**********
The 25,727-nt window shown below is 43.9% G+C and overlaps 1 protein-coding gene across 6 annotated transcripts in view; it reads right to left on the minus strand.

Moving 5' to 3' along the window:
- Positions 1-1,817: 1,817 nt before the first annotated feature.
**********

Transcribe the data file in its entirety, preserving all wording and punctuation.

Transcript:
The 25,727-nt window shown below is 43.9% G+C and overlaps 1 protein-coding gene across 6 annotated transcripts in view; it reads right to left on the minus strand.

Moving 5' to 3' along the window:
- Positions 1-1,817: 1,817 nt before the first annotated feature.